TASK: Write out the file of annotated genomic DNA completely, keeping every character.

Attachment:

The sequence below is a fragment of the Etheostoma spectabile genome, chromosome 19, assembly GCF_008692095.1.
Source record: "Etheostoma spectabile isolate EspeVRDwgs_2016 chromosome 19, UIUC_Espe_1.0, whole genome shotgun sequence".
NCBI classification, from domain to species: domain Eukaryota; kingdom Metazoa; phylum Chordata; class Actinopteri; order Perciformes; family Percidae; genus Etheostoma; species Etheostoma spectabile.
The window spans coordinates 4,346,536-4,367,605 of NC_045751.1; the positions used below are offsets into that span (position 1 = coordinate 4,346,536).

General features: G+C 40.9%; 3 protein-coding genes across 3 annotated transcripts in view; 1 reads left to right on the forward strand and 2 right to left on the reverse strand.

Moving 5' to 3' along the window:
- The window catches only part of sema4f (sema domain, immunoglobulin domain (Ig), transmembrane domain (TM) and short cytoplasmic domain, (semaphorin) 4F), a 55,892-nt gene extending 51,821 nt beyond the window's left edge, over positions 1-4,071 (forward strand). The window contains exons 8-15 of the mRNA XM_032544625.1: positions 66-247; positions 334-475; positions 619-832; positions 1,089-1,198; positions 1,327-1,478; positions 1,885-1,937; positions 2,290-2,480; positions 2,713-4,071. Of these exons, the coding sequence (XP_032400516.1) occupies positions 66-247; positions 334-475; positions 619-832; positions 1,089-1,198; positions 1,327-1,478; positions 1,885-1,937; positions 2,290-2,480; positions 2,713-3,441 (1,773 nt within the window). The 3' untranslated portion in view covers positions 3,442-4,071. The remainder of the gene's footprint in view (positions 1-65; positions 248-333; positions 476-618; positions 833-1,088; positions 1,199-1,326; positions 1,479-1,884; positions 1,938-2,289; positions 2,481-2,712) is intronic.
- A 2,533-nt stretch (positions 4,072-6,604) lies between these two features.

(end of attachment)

The sequence below is a fragment of the Etheostoma spectabile genome, chromosome 19, assembly GCF_008692095.1.
Source record: "Etheostoma spectabile isolate EspeVRDwgs_2016 chromosome 19, UIUC_Espe_1.0, whole genome shotgun sequence".
NCBI classification, from domain to species: domain Eukaryota; kingdom Metazoa; phylum Chordata; class Actinopteri; order Perciformes; family Percidae; genus Etheostoma; species Etheostoma spectabile.
The window spans coordinates 4,346,536-4,367,605 of NC_045751.1; the positions used below are offsets into that span (position 1 = coordinate 4,346,536).

General features: G+C 40.9%; 3 protein-coding genes across 3 annotated transcripts in view; 1 reads left to right on the forward strand and 2 right to left on the reverse strand.

Moving 5' to 3' along the window:
- The window catches only part of sema4f (sema domain, immunoglobulin domain (Ig), transmembrane domain (TM) and short cytoplasmic domain, (semaphorin) 4F), a 55,892-nt gene extending 51,821 nt beyond the window's left edge, over positions 1-4,071 (forward strand). The window contains exons 8-15 of the mRNA XM_032544625.1: positions 66-247; positions 334-475; positions 619-832; positions 1,089-1,198; positions 1,327-1,478; positions 1,885-1,937; positions 2,290-2,480; positions 2,713-4,071. Of these exons, the coding sequence (XP_032400516.1) occupies positions 66-247; positions 334-475; positions 619-832; positions 1,089-1,198; positions 1,327-1,478; positions 1,885-1,937; positions 2,290-2,480; positions 2,713-3,441 (1,773 nt within the window). The 3' untranslated portion in view covers positions 3,442-4,071. The remainder of the gene's footprint in view (positions 1-65; positions 248-333; positions 476-618; positions 833-1,088; positions 1,199-1,326; positions 1,479-1,884; positions 1,938-2,289; positions 2,481-2,712) is intronic.
- A 2,533-nt stretch (positions 4,072-6,604) lies between these two features.